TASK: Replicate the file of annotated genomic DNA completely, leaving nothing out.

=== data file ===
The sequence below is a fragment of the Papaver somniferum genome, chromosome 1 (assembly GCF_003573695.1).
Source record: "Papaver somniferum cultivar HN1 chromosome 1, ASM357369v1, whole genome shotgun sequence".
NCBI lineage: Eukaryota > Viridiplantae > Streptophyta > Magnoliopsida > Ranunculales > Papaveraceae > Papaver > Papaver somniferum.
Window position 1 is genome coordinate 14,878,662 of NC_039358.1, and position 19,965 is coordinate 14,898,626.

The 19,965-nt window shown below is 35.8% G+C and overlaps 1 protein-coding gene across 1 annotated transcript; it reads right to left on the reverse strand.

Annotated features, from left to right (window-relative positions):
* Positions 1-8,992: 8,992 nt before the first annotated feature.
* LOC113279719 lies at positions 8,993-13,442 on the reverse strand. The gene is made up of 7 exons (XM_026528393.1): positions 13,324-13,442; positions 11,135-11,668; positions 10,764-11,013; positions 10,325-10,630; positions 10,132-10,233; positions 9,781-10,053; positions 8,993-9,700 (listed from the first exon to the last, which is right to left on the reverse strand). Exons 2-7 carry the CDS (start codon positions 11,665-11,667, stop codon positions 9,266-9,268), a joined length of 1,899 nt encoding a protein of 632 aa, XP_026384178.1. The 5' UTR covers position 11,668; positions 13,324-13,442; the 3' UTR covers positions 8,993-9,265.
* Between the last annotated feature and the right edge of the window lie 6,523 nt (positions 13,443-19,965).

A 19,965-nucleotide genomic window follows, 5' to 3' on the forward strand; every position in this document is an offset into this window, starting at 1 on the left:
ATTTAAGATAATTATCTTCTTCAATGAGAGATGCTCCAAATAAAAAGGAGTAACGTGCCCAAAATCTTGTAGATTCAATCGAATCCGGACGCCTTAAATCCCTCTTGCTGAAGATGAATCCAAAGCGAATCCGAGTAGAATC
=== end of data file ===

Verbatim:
The sequence below is a fragment of the Papaver somniferum genome, chromosome 1 (assembly GCF_003573695.1).
Source record: "Papaver somniferum cultivar HN1 chromosome 1, ASM357369v1, whole genome shotgun sequence".
NCBI lineage: Eukaryota > Viridiplantae > Streptophyta > Magnoliopsida > Ranunculales > Papaveraceae > Papaver > Papaver somniferum.
Window position 1 is genome coordinate 14,878,662 of NC_039358.1, and position 19,965 is coordinate 14,898,626.

The 19,965-nt window shown below is 35.8% G+C and overlaps 1 protein-coding gene across 1 annotated transcript; it reads right to left on the reverse strand.

Annotated features, from left to right (window-relative positions):
* Positions 1-8,992: 8,992 nt before the first annotated feature.
* LOC113279719 lies at positions 8,993-13,442 on the reverse strand. The gene is made up of 7 exons (XM_026528393.1): positions 13,324-13,442; positions 11,135-11,668; positions 10,764-11,013; positions 10,325-10,630; positions 10,132-10,233; positions 9,781-10,053; positions 8,993-9,700 (listed from the first exon to the last, which is right to left on the reverse strand). Exons 2-7 carry the CDS (start codon positions 11,665-11,667, stop codon positions 9,266-9,268), a joined length of 1,899 nt encoding a protein of 632 aa, XP_026384178.1. The 5' UTR covers position 11,668; positions 13,324-13,442; the 3' UTR covers positions 8,993-9,265.
* Between the last annotated feature and the right edge of the window lie 6,523 nt (positions 13,443-19,965).

A 19,965-nucleotide genomic window follows, 5' to 3' on the forward strand; every position in this document is an offset into this window, starting at 1 on the left:
ATTTAAGATAATTATCTTCTTCAATGAGAGATGCTCCAAATAAAAAGGAGTAACGTGCCCAAAATCTTGTAGATTCAATCGAATCCGGACGCCTTAAATCCCTCTTGCTGAAGATGAATCCAAAGCGAATCCGAGTAGAATC